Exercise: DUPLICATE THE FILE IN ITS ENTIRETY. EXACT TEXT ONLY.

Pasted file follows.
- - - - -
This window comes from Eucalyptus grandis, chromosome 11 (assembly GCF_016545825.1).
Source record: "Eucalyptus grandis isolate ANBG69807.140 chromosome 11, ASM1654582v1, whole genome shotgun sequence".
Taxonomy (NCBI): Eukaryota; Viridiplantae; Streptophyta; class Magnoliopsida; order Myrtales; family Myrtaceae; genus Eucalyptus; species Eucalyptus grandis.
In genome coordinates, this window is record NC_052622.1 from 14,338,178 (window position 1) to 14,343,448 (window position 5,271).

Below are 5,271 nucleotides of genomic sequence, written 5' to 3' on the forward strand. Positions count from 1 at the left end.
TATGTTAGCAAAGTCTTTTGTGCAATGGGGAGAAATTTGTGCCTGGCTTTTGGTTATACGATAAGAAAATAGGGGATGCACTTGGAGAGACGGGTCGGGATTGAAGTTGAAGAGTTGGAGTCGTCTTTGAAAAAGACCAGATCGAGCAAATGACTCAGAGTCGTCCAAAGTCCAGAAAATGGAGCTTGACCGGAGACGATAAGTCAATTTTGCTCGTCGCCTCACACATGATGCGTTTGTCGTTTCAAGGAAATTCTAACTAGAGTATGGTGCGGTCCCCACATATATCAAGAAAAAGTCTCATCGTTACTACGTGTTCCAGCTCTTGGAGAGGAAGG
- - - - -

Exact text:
This window comes from Eucalyptus grandis, chromosome 11 (assembly GCF_016545825.1).
Source record: "Eucalyptus grandis isolate ANBG69807.140 chromosome 11, ASM1654582v1, whole genome shotgun sequence".
Taxonomy (NCBI): Eukaryota; Viridiplantae; Streptophyta; class Magnoliopsida; order Myrtales; family Myrtaceae; genus Eucalyptus; species Eucalyptus grandis.
In genome coordinates, this window is record NC_052622.1 from 14,338,178 (window position 1) to 14,343,448 (window position 5,271).

Below are 5,271 nucleotides of genomic sequence, written 5' to 3' on the forward strand. Positions count from 1 at the left end.
TATGTTAGCAAAGTCTTTTGTGCAATGGGGAGAAATTTGTGCCTGGCTTTTGGTTATACGATAAGAAAATAGGGGATGCACTTGGAGAGACGGGTCGGGATTGAAGTTGAAGAGTTGGAGTCGTCTTTGAAAAAGACCAGATCGAGCAAATGACTCAGAGTCGTCCAAAGTCCAGAAAATGGAGCTTGACCGGAGACGATAAGTCAATTTTGCTCGTCGCCTCACACATGATGCGTTTGTCGTTTCAAGGAAATTCTAACTAGAGTATGGTGCGGTCCCCACATATATCAAGAAAAAGTCTCATCGTTACTACGTGTTCCAGCTCTTGGAGAGGAAGG